Horse Hooves and Chicken Feet by Neil Philip
Mexican Folktales (Aesop Prize (Awards))

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This unique collection of fifteen folktales draws on the rich storytelling tradition of Mexico’s people and culture. Classic themes and fairytale elements are blended with magic and transformation and infused with Roman Catholic imagery to create a distinctly Mexican flavor and flare. The Virgin Mary plays the role of fairy godmother, devils gamble for souls, and witches make themselves known by dancing at fiestas with horse hooves instead of feet. And as in other folk traditions, cats, dogs, fools, soldiers, and princesses go on quests and have magical adventures. Lively retellings and vibrant, whimsical paintings, based on Mexican folk art, make these spirited tales just right for storytimes and a perfect introduction to this little-known body of folk literature. Introduction, notes on the stories, bibliography.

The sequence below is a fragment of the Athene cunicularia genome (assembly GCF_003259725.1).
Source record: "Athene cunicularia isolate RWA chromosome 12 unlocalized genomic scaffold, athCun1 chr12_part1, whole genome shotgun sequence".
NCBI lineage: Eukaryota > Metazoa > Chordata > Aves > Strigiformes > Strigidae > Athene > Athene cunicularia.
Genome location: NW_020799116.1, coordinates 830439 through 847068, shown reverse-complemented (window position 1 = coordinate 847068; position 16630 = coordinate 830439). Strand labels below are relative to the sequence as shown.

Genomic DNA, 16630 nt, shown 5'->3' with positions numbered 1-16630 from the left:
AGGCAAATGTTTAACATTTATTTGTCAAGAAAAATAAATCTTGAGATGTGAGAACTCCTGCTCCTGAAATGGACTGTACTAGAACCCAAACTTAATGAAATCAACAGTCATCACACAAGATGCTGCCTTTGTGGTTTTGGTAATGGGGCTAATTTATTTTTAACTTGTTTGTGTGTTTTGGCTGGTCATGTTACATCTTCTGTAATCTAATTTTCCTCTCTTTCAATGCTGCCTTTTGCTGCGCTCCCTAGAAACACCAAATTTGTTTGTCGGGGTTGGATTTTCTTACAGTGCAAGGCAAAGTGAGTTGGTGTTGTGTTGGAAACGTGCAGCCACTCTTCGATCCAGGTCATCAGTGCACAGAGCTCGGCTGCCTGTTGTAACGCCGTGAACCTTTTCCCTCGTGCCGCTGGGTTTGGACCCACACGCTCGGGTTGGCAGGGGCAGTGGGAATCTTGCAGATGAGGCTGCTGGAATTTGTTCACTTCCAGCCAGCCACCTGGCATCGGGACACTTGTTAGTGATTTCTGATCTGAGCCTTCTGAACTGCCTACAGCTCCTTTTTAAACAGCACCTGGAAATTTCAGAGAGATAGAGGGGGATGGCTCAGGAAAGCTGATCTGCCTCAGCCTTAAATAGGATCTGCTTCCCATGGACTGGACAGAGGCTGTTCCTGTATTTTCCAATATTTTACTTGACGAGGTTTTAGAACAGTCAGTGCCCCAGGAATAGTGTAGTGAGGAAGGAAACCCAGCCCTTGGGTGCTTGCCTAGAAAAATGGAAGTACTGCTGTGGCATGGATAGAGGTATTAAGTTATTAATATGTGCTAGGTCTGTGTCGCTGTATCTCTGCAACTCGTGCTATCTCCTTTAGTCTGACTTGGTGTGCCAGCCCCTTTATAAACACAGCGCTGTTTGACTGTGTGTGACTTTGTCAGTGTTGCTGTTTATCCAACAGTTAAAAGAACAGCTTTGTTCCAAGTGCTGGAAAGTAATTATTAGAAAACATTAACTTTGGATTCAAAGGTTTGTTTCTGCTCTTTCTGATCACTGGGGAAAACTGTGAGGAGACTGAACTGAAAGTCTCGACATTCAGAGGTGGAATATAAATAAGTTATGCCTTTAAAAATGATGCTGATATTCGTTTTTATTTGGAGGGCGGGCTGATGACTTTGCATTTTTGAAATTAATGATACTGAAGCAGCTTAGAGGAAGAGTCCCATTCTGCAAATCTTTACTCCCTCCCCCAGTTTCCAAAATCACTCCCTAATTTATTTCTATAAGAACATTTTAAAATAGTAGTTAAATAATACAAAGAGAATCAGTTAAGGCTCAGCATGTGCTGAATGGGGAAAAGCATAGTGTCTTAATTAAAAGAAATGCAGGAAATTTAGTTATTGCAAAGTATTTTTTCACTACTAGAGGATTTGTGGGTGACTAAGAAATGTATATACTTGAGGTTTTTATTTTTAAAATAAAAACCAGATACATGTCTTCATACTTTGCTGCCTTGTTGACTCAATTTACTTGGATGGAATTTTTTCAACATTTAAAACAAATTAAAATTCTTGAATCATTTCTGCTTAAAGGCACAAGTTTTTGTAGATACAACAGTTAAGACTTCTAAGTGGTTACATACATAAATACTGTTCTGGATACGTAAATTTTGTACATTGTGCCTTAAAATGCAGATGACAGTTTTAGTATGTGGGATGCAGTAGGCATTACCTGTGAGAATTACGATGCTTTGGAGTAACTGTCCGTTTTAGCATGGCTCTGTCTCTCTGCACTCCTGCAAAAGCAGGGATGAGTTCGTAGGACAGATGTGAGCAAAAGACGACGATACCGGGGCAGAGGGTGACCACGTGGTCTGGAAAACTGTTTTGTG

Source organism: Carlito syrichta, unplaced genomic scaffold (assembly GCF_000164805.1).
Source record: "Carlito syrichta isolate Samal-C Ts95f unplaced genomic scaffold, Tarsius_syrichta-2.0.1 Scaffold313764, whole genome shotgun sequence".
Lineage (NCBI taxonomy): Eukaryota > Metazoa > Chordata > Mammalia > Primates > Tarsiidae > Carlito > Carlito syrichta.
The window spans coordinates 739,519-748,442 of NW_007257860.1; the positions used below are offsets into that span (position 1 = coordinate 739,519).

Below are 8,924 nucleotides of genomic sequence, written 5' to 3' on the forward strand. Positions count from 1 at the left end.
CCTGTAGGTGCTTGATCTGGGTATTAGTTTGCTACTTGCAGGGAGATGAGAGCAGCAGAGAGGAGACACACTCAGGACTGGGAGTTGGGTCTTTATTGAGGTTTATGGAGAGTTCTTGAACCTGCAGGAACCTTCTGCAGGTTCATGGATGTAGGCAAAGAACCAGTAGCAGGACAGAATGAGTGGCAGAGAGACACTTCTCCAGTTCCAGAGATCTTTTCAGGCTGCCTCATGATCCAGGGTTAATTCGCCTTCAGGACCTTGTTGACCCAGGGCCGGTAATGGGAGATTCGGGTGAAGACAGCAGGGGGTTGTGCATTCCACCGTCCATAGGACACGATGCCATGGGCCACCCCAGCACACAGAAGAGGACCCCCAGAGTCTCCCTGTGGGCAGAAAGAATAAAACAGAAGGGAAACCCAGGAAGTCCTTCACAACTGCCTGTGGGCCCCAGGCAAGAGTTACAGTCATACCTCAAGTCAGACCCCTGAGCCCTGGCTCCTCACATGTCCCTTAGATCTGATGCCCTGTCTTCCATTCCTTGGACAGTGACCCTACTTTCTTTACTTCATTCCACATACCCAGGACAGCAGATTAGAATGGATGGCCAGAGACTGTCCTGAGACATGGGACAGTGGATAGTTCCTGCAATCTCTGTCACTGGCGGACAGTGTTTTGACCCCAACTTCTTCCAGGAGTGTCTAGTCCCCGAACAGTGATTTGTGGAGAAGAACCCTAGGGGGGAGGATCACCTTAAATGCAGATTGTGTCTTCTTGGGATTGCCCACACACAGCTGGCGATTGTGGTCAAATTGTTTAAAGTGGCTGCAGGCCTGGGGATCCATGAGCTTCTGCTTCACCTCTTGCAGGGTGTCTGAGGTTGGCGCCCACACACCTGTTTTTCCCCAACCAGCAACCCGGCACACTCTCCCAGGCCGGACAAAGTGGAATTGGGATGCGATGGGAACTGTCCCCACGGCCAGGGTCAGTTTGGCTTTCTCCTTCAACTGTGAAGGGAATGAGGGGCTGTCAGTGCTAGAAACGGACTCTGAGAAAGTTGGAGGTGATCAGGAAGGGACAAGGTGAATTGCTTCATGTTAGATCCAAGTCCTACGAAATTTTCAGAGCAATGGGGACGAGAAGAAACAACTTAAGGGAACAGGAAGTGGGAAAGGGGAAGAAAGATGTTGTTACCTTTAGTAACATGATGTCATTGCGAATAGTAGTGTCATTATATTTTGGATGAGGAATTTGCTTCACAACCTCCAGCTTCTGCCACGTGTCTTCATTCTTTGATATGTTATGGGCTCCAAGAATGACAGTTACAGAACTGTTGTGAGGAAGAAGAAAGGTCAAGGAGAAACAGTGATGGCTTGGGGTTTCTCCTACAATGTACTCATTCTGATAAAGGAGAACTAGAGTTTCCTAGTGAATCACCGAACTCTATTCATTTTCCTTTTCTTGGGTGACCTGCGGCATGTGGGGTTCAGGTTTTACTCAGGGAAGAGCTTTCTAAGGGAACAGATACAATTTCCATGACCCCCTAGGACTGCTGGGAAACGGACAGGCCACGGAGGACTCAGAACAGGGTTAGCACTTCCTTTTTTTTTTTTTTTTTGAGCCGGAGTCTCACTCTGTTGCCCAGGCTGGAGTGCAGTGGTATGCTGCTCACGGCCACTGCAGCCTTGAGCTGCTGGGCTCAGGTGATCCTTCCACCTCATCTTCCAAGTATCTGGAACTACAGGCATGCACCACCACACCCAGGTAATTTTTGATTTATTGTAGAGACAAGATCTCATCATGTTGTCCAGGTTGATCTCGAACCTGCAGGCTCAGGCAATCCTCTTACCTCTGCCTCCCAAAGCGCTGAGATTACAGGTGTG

About Neil Philip

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Neil Philip is a noted folklorist and anthologist who has written several books on Native American and multicultural themes for Clarion, including IN A SACRED MANNER I LIVE, which was named both a YALSA Best Book for Young Adults and a New York Times Notable Book of the Year. He lives in England. Jacqueline Mair is a contributor for the following Houghton Mifflin Company Title: Horse Hooves and Chicken Feet
Published September 22, 2003 by Clarion Books. 84 pages
Genres: History, Travel, Children's Books, Literature & Fiction. Fiction

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Kirkus Reviews

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An interesting collection that will attract some readers because of the origin of the tales (and the usefulness of the origin notes) but the collection lacks the spice necessary to make it a first choice.

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Publishers Weekly

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by Jacqueline Mair, gathers 15 traditional Mexican tales of lovers, princesses, magicians and priests, illustrated in the style and fiesta-bright hues of Mexican folk art.

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